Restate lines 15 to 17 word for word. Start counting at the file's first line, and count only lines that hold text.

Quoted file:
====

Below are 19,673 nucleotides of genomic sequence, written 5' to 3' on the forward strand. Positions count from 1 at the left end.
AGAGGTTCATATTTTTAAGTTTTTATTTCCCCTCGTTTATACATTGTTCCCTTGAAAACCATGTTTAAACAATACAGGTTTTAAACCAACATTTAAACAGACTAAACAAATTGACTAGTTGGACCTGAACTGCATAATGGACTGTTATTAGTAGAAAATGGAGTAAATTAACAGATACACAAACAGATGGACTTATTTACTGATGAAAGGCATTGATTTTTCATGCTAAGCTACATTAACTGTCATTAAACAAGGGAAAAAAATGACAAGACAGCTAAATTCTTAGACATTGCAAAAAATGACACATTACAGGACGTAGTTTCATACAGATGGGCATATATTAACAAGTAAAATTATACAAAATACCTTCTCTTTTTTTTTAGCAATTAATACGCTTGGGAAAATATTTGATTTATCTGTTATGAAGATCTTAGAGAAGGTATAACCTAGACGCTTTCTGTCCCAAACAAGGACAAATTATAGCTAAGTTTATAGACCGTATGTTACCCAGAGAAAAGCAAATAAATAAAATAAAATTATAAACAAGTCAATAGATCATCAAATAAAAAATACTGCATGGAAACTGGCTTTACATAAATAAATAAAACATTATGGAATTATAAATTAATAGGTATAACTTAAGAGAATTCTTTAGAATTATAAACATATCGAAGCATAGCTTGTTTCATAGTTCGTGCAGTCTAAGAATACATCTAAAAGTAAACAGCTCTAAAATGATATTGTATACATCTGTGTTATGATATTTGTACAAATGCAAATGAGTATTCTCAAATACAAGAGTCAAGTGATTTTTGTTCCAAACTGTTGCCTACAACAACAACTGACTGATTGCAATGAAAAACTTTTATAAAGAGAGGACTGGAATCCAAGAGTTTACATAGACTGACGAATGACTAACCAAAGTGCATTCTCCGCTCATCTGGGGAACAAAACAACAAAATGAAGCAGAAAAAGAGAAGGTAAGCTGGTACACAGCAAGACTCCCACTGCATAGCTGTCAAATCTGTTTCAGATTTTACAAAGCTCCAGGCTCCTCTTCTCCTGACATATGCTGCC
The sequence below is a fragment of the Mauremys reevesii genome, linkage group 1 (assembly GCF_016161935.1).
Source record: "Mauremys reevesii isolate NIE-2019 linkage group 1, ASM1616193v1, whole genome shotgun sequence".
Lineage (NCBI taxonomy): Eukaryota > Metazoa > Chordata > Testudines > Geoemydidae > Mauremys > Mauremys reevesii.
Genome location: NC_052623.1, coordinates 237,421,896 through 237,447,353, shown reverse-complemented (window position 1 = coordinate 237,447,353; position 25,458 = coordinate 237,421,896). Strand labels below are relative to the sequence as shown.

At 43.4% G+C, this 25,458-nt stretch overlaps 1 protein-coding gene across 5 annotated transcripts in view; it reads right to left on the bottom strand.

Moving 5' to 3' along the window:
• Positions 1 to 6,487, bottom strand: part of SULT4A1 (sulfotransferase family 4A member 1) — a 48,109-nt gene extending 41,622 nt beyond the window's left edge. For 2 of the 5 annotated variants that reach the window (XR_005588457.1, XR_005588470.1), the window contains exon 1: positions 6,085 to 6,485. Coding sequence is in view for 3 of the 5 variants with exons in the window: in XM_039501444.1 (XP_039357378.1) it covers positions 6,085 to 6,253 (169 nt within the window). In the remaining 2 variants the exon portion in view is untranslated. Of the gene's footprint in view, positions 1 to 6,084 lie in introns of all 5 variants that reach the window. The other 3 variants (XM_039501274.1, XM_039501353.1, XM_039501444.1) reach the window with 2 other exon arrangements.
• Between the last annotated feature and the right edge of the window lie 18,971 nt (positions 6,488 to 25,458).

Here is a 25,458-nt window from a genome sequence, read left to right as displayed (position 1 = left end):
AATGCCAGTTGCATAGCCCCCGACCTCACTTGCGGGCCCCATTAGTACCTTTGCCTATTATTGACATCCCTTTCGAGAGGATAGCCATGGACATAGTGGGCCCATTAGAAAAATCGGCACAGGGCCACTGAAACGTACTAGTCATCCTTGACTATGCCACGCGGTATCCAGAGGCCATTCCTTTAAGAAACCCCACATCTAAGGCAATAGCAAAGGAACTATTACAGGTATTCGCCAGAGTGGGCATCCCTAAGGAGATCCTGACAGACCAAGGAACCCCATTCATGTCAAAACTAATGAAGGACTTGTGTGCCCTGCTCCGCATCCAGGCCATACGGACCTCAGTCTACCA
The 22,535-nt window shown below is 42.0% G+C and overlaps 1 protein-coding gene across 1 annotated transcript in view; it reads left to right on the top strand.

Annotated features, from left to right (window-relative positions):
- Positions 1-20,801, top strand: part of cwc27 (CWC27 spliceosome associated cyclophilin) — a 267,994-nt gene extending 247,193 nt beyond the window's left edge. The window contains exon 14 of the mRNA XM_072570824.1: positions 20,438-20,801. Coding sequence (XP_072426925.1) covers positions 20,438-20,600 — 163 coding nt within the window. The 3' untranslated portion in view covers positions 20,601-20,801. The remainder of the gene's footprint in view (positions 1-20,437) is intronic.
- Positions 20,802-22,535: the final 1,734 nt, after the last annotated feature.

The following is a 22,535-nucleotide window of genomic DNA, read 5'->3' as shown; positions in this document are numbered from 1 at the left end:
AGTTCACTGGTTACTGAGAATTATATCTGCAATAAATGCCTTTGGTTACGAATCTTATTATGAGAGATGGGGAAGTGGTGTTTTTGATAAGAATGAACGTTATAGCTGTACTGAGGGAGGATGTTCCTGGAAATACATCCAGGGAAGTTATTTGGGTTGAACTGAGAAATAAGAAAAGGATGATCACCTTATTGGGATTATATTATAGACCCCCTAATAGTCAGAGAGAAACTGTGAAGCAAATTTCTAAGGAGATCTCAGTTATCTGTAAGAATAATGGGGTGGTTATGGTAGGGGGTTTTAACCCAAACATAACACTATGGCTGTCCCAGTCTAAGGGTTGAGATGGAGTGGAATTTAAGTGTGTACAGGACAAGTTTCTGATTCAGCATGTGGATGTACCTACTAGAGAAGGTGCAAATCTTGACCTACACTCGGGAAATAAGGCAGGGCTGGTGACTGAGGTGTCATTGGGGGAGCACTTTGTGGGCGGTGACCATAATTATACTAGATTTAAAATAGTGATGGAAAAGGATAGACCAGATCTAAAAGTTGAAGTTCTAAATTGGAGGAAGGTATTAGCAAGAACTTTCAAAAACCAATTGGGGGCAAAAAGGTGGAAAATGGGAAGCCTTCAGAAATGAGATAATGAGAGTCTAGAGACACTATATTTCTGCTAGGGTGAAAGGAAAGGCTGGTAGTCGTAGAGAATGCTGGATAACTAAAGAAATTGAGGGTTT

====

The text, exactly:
- Positions 1-20,801, top strand: part of cwc27 (CWC27 spliceosome associated cyclophilin) — a 267,994-nt gene extending 247,193 nt beyond the window's left edge. The window contains exon 14 of the mRNA XM_072570824.1: positions 20,438-20,801. Coding sequence (XP_072426925.1) covers positions 20,438-20,600 — 163 coding nt within the window. The 3' untranslated portion in view covers positions 20,601-20,801. The remainder of the gene's footprint in view (positions 1-20,437) is intronic.
- Positions 20,802-22,535: the final 1,734 nt, after the last annotated feature.

The following is a 22,535-nucleotide window of genomic DNA, read 5'->3' as shown; positions in this document are numbered from 1 at the left end: